This is the recipe that I use- I’m sure it’s pretty much the same. I like it, but then I’m not really a bread lover- but I am a less-work lover. I especially like the popping sounds it makes when you take it out of the oven.
Bunch of video recipes here that should answer your questions. I basically do my no knead sourdough the same way as the regular no knead bread, except instead of a 1/4 tsp yeast, I put in 1/4 - 1/2 cup of sourdough starter that’s been brought up to room temp.
Having made the CI version a time or three, I’ll add this: use 2Tbs of vinegar instead of 1, and keep the total moisture content the same but with more beer/less water. Also, their writeup has some bunk about anything other than white vinegar adding “undesirable” flavors. Hogwash. I’ve made it with cider vinegar plenty of times with no problems (though perhaps red wine vinegar would be a bit much.)
I’ve been doing this or a variation ever since it was on Mark Bittman’s blog. However, I started doing a kinda combo between the Bittman and the Artisian Bread in 5 Minutes a Day. Essentially the 5 minutes a day you mix up a big batch with a tiny bit of yeast, let it rise overnight, then put it in the fridge for up to 2 weeks. You pull off a chunk whenever you want bread, let do the second rise for a few hours and bake. Advantage is you have fresh dough that’s ready to go sitting in the fridge.
I still like the Bittman way. I’ve used a bottle of beer for years as I think just about any bread will taste better if made with beer versus water.
18 hours? Why not just make regular batter bread (which also requires no kneading), which is done in a normal amount of time? I’m just not seeing the advantage to doing this, so perhaps I’m missing something.
Batter bread can come out a bit more dense than that, but I let it do a second rise, so mine is pretty light. Batter bread dough is pretty sticky also, and obviously it has much more yeast than your bread. This is one that I make all the time:
4 ¼ cups sifted flour
2 pkg. active dry yeast (check date)
2 TBSP sugar
2 TSP salt
1½ TBSP dried oregano leaves
½ cup plus 1 TBSP grated Parmesan cheese (or combine with Romano or Asiago)
2 cups warm water (130 deg.F)
2 TBSP softened butter
In a mixing bowl, place three cups of the flour. Add salt, yeast, sugar, and oregano and mix on low speed or by hand until blended. Check the temperature of the water with a thermometer. This is critical for the yeast to properly activate. Add the water and softened butter to the dry ingredients and mix thoroughly. Add the ½ cup of Parmesan cheese. Continue beating for 2 minutes until the batter is smooth. Add the rest of the flour gradually, either beating in by hand or with mixer at low speed. The batter should not be too wet. If it is, add a bit more sifted flour, or you’ll end up with a dense product.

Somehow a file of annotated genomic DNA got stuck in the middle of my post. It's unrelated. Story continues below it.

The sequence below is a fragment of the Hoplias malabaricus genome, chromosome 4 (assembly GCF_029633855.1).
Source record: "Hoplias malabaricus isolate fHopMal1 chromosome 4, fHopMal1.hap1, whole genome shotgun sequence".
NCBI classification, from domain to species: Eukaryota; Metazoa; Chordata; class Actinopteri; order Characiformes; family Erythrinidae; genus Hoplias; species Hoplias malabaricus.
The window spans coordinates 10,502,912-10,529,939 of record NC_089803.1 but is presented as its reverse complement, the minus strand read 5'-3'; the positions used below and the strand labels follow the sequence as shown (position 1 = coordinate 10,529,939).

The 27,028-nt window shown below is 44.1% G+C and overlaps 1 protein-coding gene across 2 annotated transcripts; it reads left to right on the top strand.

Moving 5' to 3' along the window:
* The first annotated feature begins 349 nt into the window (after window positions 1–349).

Cover the bowl and let rise in warm place for about 45 minutes until double in bulk. Preheat the oven to 375 F. Beat the dough down for about 30 seconds, then transfer to a well-greased 2-quart casserole dish. Cover and let rise for a short period, perhaps 15 minutes. This allows the batter to rise a bit, but not double. If it rises too much, it will be full of air holes.
Sprinkle the remaining TBSP of cheese over the top of the bread and bake for about 45 minutes or until nicely browned. Turn out immediately onto a wire rack. It helps to run a table knife around the dish to break the loaf loose before attempting to turn it out onto the rack. Otherwise, part of it may remain in the dish.
Tried the CI beer bread last night and the flavor was good, but it didn’t rise nearly enough. (I know it wasn’t the yeast because it was fine just last week.) Should I have let the beer go flat, or something?
Chefguy, that bread sounds awesome. I’m going to make it next.
I have a hard time making no-knead bread in the winter - the house is too chilly for it to rise properly, methinks. In the summertime I have far more success, so perhaps your ambient temperature made a difference?
To my knowlege, using flat vs. bubbly beer doesn’t make a difference, but then again, baking science is not my forte in the least. But it hasn’t made a difference IMpersonalE.